Three generations of women, none of whom ever really managed to get along, collide at one Maine “cottage”. The matriarch of the family, Alice, is disappointed by the way her progeny have turned out, especially Karen, her oldest daughter. Karen and Alice have never really connected, to the point of Alice becoming jealous of her late husband’s affection for his daughter. Now Karen’s daughter Maggie goes to the cottage to escape a disastrous relationship and her own personal issues, including the fact that she seldom sees her mother. The last of our narrators is Ann Marie, who married into the family, and finds herself trapped in the life of a housewife while struggling to maintain her perfect image.
What I appreciated most about this book was the perspective each woman had about the others. As in real life, we never know all the details of someone else’s life, not even those who are closest to us. So each woman judges the others and we can see why they’re right, why they’re wrong, or what they’ve missed. For example, Alice and her daughter Karen simply do not get along; what both women generally miss is the fact that they struggle to be close because they are too similar to one another. Is it any surprise that they were both loved so deeply by Alice’s husband Daniel?
I’d also suggest that a large part of the book’s humor comes from this – and it helps to lighten the very important and deep issues that they all face when coming together. It’s difficult to actually like any of the women – particular Alice – simply because we’re seeing them, flaws and all, and I’m not sure I’d actually want to be friends with them. Except perhaps for Maggie, who despite her difficulties is a kind girl who is uncertain about her life. But this is the sort of book where you don’t need to like the characters to actually enjoy the book.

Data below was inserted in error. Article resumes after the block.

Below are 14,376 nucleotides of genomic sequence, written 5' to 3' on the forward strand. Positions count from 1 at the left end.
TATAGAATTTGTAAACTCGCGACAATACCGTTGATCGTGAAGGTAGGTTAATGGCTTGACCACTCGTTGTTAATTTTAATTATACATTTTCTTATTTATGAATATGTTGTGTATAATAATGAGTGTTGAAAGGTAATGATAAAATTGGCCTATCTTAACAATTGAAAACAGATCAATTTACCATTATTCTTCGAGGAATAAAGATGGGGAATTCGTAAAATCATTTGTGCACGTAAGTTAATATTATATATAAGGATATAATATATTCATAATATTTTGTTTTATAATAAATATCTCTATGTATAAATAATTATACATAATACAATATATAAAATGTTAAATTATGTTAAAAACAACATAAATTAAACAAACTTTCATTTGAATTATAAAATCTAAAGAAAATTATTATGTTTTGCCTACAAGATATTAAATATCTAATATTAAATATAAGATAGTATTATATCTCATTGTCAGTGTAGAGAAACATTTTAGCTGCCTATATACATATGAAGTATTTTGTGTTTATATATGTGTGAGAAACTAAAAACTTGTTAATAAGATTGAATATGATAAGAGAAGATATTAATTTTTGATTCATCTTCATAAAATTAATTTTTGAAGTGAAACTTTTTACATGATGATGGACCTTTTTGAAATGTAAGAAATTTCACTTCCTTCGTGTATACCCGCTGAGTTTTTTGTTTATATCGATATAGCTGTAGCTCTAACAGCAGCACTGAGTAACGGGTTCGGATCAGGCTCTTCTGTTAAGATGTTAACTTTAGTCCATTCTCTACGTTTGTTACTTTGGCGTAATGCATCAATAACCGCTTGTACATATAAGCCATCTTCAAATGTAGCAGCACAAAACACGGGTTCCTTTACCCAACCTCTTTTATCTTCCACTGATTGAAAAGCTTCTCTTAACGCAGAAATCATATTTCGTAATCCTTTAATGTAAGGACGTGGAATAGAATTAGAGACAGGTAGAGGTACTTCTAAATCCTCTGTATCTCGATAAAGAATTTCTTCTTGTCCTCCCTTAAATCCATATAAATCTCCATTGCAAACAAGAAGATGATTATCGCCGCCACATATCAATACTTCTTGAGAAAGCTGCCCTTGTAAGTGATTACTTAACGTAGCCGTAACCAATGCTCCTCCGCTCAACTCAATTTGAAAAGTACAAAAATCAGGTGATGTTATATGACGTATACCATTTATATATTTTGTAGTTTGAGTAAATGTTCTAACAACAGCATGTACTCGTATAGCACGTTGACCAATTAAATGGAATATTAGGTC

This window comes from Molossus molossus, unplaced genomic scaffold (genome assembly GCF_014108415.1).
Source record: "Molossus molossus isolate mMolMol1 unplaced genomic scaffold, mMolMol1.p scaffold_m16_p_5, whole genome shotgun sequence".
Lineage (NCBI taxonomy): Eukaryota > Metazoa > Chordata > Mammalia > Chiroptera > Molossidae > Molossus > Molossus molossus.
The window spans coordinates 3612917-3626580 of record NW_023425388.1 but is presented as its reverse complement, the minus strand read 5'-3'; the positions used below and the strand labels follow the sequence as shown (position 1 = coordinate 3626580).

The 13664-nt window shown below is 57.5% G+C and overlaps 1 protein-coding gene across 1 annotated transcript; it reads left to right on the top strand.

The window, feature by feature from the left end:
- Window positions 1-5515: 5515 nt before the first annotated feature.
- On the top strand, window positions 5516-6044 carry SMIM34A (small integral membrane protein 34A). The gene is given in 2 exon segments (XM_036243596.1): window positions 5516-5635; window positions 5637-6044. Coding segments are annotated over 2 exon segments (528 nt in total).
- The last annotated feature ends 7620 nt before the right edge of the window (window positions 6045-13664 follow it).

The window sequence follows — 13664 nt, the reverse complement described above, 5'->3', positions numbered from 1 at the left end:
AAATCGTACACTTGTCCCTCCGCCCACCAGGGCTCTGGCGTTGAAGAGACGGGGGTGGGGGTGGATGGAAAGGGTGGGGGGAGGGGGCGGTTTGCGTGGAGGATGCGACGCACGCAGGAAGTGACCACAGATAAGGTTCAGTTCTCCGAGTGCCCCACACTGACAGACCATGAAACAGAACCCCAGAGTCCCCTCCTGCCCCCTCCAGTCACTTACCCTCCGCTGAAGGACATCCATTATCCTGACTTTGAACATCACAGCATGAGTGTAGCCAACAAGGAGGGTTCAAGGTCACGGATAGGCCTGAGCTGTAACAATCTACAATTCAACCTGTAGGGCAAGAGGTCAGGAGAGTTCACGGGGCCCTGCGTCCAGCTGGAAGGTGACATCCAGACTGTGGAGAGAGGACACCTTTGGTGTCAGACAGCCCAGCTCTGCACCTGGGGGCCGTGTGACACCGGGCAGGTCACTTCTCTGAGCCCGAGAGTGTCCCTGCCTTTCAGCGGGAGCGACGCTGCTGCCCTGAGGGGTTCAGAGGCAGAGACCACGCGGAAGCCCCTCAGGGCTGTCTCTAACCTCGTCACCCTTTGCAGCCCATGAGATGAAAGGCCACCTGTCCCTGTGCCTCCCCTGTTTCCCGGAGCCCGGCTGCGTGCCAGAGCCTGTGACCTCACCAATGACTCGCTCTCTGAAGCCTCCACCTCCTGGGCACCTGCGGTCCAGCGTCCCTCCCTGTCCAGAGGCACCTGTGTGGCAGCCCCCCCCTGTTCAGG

To underscore the similarities between them despite their often acerbic opinions of one another, many of the women struggle, or have struggled, with the same problems. Alcoholism is a big issue and has affected all of the women in ways that they may not have known about until this story is told. Uncertain pregnancies is another – Alice was never sure she wanted to have children, and didn’t know what to do with them. Now Maggie is pregnant, but increasingly worried about her decision. And motherhood – Ann Marie isn’t sure what to do with her daughter, who has just announced that she’s a lesbian, and must return to loving her daughter as a person rather than focusing on this one aspect of her.
As you can obviously tell, this is a very character-driven book. There is a plot going on at the same time, with different strands for each woman, but the ending is somewhat lackluster, so I hesitate to really recommend that as one of the book’s charms. But if you’re interested in a character study, with women you’re not sure you like even as you can begin to understand the workings of their various minds, you could hardly go wrong with Maine.
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